NOT all parents will come up against the dilemma of wondering what age to send their child to school at.
I think parents of children born between January and maybe April are probably the ones that find it trickiest. That said, for many, the answer is quite clear in that you know whether your child is ready or not.
Our oldest girl started school when she was four and a half, her birthday is in March, and at the time it was the first year that the second year of free pre-school was coming in. So, there were some parents sending their children to school at that age and some holding off for a year. She was our first, so we went with what her pre-school teacher advised and what we thought was the right thing by her too.
In hindsight, intellect is far from the only thing you need to consider when sending a child to school if they are that little bit younger.
If you are considering sending your child to school that little bit younger than others (and I’m not here to say whether that is right or wrong!) here are a few other things worth considering that may not cross your mind.
Extracurricular activities are obviously mostly age-based and for us living in a small village that does not really matter hugely when say, for example, U9 and U10 train together. My lady is U9 but all her friends from her class are U10 and for the most part it is not an issue, but it does serve as a bit of a blow when there is, for example, an U10 match only, and she is left out.
Look, is that a bad thing? I don’t think so, it opens your child up to more friends their own age regardless of what class they are in and that is never a bad thing, if anything it widens their social circle but, as many will know, children don’t always see it that way.
Energy was probably one of the biggest things we noticed with our lady, predominantly in the first two years. It has certainly evened out now but for the first two years it was a struggle. The days are long for a small child in school, and intense, they take on so much in the first few years of school, from learning how to read and write and also playground politics, so it is understandably exhausting, but less so obviously the older they are.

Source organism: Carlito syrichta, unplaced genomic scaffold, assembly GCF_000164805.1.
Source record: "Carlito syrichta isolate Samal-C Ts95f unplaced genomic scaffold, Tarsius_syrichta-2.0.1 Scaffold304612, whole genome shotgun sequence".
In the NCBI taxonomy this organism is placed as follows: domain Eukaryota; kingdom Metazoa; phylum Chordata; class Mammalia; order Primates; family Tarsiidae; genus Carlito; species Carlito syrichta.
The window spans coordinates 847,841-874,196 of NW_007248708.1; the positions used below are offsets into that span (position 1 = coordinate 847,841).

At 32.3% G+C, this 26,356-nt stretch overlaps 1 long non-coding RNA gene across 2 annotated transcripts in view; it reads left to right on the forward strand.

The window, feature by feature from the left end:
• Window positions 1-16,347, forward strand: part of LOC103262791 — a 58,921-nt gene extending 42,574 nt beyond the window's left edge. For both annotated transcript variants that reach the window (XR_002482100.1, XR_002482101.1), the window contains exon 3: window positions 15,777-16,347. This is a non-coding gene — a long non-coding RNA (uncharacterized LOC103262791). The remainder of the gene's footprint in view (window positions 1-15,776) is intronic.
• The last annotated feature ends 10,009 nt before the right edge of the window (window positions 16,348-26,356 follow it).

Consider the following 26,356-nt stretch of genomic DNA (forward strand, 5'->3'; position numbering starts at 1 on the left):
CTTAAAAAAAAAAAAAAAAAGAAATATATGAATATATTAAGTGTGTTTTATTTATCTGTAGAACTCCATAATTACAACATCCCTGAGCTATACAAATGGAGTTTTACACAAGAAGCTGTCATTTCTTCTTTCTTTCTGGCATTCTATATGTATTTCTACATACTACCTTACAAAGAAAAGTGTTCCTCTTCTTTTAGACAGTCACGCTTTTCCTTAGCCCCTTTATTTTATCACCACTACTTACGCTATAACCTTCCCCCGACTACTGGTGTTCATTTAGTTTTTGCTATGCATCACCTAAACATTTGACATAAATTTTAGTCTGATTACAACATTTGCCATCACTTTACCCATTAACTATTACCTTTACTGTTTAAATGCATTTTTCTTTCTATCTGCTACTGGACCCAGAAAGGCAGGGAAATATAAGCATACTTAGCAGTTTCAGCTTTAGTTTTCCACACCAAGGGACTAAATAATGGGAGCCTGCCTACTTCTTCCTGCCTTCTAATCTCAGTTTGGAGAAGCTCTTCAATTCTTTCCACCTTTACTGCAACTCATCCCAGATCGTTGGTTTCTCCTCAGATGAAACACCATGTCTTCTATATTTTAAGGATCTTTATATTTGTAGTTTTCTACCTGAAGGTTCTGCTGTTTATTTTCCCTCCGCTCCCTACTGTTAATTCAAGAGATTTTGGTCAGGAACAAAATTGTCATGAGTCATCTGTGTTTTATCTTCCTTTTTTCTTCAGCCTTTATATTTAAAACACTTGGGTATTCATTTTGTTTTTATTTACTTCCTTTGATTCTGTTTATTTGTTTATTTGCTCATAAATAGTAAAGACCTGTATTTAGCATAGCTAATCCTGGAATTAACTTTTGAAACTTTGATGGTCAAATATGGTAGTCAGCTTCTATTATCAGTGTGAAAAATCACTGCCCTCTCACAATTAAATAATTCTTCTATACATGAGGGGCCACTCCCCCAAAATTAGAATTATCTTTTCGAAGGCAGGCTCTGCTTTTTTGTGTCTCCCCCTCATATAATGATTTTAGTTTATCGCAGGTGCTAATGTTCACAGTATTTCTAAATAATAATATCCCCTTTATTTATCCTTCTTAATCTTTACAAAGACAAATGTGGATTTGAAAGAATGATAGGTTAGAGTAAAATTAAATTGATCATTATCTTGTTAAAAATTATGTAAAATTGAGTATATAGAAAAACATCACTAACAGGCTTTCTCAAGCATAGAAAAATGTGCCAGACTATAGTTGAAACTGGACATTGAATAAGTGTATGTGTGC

There aren’t as many milestones when they get out of the baby and toddler stage, but losing teeth is certainly one that comes in the first few years.
Now, it’s not something you can pre-empt either and every teenager hits puberty at different times so it may not ever be an issue, but we all know what teenagers are like and being the last to do anything can be a challenge. And for many it won’t faze them or it won’t be an issue, but it has the potential to be one.
Moving further along the lines into teenage years, as much as I would like to wrap my girls in bubble wrap and never let them into a pub or club, it is pretty much inevitable. My lady has good friends that are over a year older than her, so there is going to be a year when she is 17 that all her friends are going out and she can’t.
I know a year isn’t long in the greater scheme of things, but most of us adults will remember those days pretty fondly so missing out on them won’t be easy. That is to say some teenagers will not have any interest in going out to pubs, but who knows when they are four or five? So it is something else to consider.
If I had my time back, would I change our decision to send our lady at four and a half? Absolutely not. She is going into fourth class now and while there are some milestones to get through yet, so far she is thriving. She is the eldest, like I said, so she naturally tends to gravitate towards older children, and it suits her to be in with children who are slightly older than her.
However, there are probably many that would argue that at the end of the day it’s no harm to hold them back in pre-school for that extra year. There is no reason not to hold them back regardless of how eager they are to learn how to read and write, it will stand to them in the long run, but hopefully this article was food for thought for those who are in the position to be wondering.